NATO Using Outlawed
Depleted Uranium Ammunition

NATO kills with the cluster bombs as well
The broader public is mostly uninformed about the fact that 30-millimetre ammunition fired by the GAU-8A gun mounted on the American A-10 aircraft, contains depleted uranium and that it is on the list of the ammunition which has been prohibited by the Geneva Convention, as are cluster bombs, sources in the Konghill Laboratories in Great Britain have stated on the basis of test results.
The report published on the E-Groups information exchange web-site emphasizes that "the development of these radioactive arms is based on the fact that the molecular density of depleted uranium (238) is much great than lead density (207), making its kinetic energy sufficiently powerful to penetrate through tank armour or concrete much deeper than the materials which have been used in the manufacture of bullets up to now".
The pointed bullet made from depleted uranium in a plastic casing which significantly increases its penetrating power, is also used in the manufacture of warheads for the "Tomahawk" cruise missiles, which are used for the destruction of concrete facilities.
The report by the British experts states that the American military is aware of the fact that the radioactivity of the 30-millimetre ammunition is almost identical to X-rays in the duration of one hour, because the explosion of the ammunition creates uranium oxide which is dispersed into particles the size of 0.5 to 5 microns, which, if carried by the wind may be dispersed to areas hundreds of kilometres away from the site.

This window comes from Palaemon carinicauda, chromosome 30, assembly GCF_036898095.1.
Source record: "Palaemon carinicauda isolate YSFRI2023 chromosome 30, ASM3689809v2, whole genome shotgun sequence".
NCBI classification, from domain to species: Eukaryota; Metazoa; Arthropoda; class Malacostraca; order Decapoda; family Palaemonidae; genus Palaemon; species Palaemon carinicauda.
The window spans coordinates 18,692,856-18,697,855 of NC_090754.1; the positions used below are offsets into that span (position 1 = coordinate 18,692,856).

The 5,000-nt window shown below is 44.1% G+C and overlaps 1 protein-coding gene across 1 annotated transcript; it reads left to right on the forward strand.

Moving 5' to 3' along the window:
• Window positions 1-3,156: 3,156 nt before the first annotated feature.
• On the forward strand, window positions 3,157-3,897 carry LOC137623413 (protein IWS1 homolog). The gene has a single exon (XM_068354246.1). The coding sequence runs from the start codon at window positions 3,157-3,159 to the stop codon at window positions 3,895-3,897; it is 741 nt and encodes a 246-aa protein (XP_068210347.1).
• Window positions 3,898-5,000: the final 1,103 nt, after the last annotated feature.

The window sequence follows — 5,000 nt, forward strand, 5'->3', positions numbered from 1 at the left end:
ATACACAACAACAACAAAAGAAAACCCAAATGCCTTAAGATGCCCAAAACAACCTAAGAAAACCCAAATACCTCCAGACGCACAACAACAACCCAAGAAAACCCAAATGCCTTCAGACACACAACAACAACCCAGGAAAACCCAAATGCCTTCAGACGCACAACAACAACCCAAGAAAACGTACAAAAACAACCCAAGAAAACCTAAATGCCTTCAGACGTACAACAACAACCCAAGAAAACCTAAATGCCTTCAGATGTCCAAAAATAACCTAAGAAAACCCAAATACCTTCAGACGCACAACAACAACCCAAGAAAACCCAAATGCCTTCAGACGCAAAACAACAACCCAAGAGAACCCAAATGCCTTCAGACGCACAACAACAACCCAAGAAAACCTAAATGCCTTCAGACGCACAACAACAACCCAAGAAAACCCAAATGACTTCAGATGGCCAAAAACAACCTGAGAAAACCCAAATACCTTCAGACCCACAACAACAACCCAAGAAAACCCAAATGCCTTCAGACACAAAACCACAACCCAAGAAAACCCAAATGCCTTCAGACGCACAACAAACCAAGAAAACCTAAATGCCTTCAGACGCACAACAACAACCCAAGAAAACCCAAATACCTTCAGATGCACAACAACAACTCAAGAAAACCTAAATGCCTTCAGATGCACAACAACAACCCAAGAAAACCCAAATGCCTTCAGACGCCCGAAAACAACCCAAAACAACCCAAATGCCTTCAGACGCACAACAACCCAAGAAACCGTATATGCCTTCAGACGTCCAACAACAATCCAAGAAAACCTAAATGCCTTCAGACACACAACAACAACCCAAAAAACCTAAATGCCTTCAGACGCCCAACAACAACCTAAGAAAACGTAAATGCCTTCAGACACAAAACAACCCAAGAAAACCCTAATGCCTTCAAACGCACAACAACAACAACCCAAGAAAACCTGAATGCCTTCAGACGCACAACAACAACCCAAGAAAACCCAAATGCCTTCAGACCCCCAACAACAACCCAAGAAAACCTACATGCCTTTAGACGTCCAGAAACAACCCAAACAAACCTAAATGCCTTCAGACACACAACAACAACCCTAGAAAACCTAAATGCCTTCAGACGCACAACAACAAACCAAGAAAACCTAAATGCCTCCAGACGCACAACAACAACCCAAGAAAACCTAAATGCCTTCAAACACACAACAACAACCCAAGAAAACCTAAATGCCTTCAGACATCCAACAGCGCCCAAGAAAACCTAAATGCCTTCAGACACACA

It has also been pointed out that the life period of that substance is about one million years and that it cannot be removed from the body, exposing to radiationn caused diseases and the possibility of an early death not only the people who are shot by it, but also the persons who handle that dangerous ammunition.
According to the claims of the researches in Konghill Laboratories, the use of this ammunition in Yugoslavia may cause consequences similar to those caused by the Chernobil and Mile Island nuclear power plant breakdowns. This means that NATO's actions could have long-lasting consequences not only for this part of Europe but also for the Alliance troops.
After the war in Bosnia, during which NATO also used depleted uranium ammunition in its attacks, there has been a rise in the recorded number of cases of leukemia in the areas where A-10 aircraft had been involved.
Since the "Gulf War", 80,000 American veterans have been suffering from a disease which has the same symptoms as diseases caused by radiation.